PrEP may be a term that is not yet very well known in itself, but is well known when you talk about medication for prevention of HIV. More than 800 people in the Netherlands are infected with HIV every year. Research shows that if people use PrEP, the risk of infection is very small, with 99% not becoming infected if used properly.
What is PrEP?
PrEP stands for Pre-Exposure Prophylaxis and it is a medicine that contains HIV inhibitors. If you are at risk of contracting HIV, you can use this medicine preventively. You can take these pills every day or only around sex. PrEP does not protect against other STDs, such as chlamydia and gonorrhea.
PEP is different from PrEP, because PEP is used as an emergency treatment after you may have contracted HIV.
Who is PrEP for?
This medicine is suitable for anyone who is at risk of contracting HIV. Examples are men who have sex with men, if sex is your job or if you are transgender and have sex with men. You can also think of women who want to become pregnant while their partner has HIV.
There are cases in which you absolutely should not use PrEP. If you have active hepatitis B or less well-functioning kidneys, the use of PrEP is excluded.
Before you can start taking this medicine, you need a supervisor, for example your GP or a nurse from the GGD. Research is carried out, both physically and in your blood, to assess whether you can safely use this medicine.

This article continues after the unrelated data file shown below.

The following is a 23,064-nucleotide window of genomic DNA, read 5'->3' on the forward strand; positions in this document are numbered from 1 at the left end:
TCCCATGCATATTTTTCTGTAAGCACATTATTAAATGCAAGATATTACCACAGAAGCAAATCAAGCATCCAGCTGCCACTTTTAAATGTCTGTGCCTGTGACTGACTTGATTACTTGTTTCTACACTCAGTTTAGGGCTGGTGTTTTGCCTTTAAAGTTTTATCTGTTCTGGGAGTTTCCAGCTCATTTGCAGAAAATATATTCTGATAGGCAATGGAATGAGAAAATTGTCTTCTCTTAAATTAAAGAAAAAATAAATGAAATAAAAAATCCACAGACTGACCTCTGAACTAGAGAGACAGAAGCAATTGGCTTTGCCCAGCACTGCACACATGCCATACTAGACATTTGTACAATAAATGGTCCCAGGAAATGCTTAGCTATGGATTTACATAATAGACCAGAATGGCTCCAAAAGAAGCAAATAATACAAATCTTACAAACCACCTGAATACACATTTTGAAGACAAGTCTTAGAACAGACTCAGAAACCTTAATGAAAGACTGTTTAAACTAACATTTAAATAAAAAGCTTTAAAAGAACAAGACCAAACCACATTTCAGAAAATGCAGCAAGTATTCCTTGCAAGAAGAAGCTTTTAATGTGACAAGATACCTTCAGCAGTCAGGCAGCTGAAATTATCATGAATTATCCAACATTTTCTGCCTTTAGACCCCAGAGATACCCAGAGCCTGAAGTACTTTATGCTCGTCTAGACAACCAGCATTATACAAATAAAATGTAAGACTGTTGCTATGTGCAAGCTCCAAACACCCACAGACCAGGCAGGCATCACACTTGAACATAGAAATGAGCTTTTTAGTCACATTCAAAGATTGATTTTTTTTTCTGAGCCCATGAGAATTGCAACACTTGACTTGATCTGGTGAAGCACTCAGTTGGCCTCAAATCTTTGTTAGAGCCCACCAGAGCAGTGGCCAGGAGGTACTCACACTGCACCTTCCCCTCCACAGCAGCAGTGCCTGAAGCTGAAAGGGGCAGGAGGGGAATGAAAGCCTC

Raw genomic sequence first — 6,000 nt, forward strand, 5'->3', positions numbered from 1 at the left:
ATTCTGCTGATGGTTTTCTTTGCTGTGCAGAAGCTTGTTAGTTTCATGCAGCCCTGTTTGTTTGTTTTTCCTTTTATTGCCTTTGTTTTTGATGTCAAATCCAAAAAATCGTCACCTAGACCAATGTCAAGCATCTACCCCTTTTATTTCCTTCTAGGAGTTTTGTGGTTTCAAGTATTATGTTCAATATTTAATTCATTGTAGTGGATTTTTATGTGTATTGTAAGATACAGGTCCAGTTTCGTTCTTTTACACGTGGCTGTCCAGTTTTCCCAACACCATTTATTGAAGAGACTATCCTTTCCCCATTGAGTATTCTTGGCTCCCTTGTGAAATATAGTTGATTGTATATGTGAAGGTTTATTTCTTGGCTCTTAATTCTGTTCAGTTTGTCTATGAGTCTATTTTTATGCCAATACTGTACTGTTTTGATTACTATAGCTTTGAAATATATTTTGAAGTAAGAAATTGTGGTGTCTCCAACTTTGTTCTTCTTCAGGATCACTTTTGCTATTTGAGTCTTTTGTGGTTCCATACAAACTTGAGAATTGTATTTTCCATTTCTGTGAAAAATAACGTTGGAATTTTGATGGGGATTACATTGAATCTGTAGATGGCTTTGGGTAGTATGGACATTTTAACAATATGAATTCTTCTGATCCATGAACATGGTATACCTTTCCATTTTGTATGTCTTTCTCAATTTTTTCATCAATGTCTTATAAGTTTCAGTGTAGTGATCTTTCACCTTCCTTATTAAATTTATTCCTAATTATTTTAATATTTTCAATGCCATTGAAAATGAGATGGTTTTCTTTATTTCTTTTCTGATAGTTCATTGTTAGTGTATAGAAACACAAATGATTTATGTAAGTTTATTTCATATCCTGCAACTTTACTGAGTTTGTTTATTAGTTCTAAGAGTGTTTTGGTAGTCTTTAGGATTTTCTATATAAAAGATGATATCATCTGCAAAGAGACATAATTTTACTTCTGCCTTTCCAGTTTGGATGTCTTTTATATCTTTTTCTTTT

How do you use PrEP?
It is advisable to take a pill of this medicine every day when having sex in the vagina. Start taking the medication at least six days before you have sex so that you are well protected. If you have sex in the anus only, you can take PrEP before and after sex.
The medicine only works if you take it correctly and if you do not have HIV. It is therefore advisable to take a STD test regularly as a check.
Your supervisor, such as your GP or a nurse at the soap clinic, can give you advice and support on which use of PrEP suits you and how to set this up in your life.
What does PrEP cost?
You can buy PrEP from different manufacturers. On average, the pills cost 25 euros for 30 pills. In exceptional situations you may be eligible for this medication from the GGD and you will only pay a small personal contribution.
PrEP is not yet reimbursed by Dutch health insurance.
Does PrEP cause side effects?
In general, the side effects are not too bad and the mild ones such as headaches, nausea and stomach problems are the most common. After two weeks, side effects generally subside if you stick to a daily use schedule.
If you consistently take your medication, the protection is good and the side effects are rare.